A man can believe that all attractive women are emotionally manipulative, sex and status-obsessed, and that they have to be manipulated into dating or having sex with a man, because he’s never felt like he could attract a woman without manipulating her. Then he only goes for manipulative women, ignoring all the emotionally healthy, well-adjusted women out there in favor of the types who fit his internal schema.
Maybe you’re on the autism spectrum. You think you can’t make any friends who aren’t autistic like you, or maybe any friends at all. You think you only belong in “nerdy” spaces, or spaces that aren’t geared toward socially competent people. The gym isn’t for you, bars and clubs aren’t for you, and regular social interaction will never be for you. You’re stuck in the archetype of “that weird nerdy kid” that came from how you were treated by kids in school who didn’t understand you.
I believed as a very young adult that people were absolutely incapable of liking me upon first impression. They could only like me or want to get to know me if I could impress them somehow, because that’s how I got most of my stable social connections in high school. I ignored or devalued most people who actually did like me or find me interesting upon first impression.
Maybe you deal with social anxiety. You associate social situations with fear, anxiety, or a need to prove yourself. You think people judge you as strongly as you judge yourself when they actually don’t treat you differently from anyone else. Maybe you don’t identify with your anxiety, but you still identify with what you think others think of you.
The girl who self-perceives as an anxious mess no one likes strongly self-identifies with her anxiety. She can’t believe anyone can value a girl who isn’t a social skills goddess, so she misses out on healthy relationships with people who like her for who she is.
The guy who thinks his friends like him for his athleticism, his intelligence, and his accomplishments is wrong. He misses the fact that his friends like him for the experiences he shares with them, not for his prestige.
The girl who thinks her value is mostly sexual bases her relationships on sexual manipulation. They’re commodified and transactional, not personal and unconditional. She’s an empty shell of a person who thinks she’s worthless if she can’t be sexual.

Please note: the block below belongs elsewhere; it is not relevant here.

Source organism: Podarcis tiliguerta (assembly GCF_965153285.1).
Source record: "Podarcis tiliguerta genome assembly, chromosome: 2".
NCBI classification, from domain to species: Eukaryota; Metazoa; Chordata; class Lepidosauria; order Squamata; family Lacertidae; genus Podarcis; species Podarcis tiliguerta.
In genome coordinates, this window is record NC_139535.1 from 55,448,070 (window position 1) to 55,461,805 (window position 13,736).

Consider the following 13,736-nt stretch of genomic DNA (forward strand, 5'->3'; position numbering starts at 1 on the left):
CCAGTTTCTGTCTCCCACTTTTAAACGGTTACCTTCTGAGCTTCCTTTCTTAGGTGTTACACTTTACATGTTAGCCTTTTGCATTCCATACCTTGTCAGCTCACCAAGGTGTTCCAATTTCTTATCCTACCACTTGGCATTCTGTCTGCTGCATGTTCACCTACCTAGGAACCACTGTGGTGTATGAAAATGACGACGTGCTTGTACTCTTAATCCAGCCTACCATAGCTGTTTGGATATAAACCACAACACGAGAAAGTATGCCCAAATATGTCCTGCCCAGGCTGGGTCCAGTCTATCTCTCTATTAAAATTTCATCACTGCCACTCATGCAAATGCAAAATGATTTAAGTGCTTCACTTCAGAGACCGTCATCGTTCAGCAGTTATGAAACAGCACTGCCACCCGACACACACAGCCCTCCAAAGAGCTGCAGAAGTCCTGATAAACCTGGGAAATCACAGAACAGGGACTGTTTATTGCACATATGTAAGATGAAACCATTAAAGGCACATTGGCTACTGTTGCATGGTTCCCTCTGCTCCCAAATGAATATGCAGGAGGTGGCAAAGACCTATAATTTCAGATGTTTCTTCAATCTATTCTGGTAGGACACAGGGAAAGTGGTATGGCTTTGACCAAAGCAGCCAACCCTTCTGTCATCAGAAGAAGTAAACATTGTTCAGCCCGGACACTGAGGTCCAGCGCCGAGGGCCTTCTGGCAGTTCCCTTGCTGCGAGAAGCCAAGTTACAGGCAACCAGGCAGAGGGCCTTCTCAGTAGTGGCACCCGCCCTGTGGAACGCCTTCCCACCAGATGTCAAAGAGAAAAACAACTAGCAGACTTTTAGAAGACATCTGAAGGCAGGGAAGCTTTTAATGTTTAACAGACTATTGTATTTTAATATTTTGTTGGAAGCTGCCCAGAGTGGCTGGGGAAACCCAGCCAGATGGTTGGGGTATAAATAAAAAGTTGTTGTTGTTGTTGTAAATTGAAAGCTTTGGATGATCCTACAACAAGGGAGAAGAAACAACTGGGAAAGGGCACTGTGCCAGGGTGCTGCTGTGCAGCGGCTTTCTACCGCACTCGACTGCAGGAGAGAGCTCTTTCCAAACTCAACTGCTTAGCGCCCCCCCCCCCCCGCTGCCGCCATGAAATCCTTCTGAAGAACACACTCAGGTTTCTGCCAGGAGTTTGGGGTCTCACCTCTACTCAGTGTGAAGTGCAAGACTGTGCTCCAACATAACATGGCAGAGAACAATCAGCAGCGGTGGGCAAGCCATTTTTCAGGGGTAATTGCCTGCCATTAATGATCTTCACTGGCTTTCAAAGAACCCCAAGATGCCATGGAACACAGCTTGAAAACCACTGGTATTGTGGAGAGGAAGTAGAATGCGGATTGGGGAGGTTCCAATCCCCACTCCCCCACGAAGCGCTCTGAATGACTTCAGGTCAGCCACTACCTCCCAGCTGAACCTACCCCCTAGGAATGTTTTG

Anxiety and self-devaluation, comparison to other people, commodity, and image are all bad relationships to have with yourself because they’re based in narrative, on a script instead of in proven reality. Maybe you were valued mostly for your superficial and quantifiable traits early in life, or you still are, but people and their values change and grow. You’re blind to the people who value you for your character, if you have any character.
The first step out of that story is to strongly self-identify with your behavior. If a strong part of your identity isn’t a consequence of your behavior, kill it.
“But the Anxious Mess behaves anxiously! Isn’t that a behavior-based identity?”
No, because the behavior is a product of her identity, not vice-versa. Her behavior is anxious because she expects it to be. Her thoughts shape her reality. Internal schemas are self-fulfilling prophecies.
If you go into a social situation believing you’re socially undesirable, your belief will shape your reality. Even if you act “normal”, your mindset will trigger subtle cues in your behavior that’ll communicate your self-perception. Then you’ll be perceived as socially undesirable, not because you’ve been unfairly chosen by life to be beneath other people, but because people don’t exist in certainty.
No one is born knowing the rules of the social world, or anything at all besides what they need for survival. From birth, everything we learn is learned through experience, whether it’s concretely lived or vicariously lived. We look to other people for knowledge, especially people with concrete life experience. To know how to treat a specific person, we first look at how the person treats themselves, then how they treat us and other people.
You just read a sample of my course: Get ahead in the social world.
In this course, you’ll learn:
- How to have a solid identity that’s impossible to threaten.
- Proven mindset principles that augment your social status and your social ability.
- Deconstructions of the dating and friendship processes.
- Tested dating advice that works.
Are you ready to actualize your potential as a friend, a lover, and a force of nature in the social world?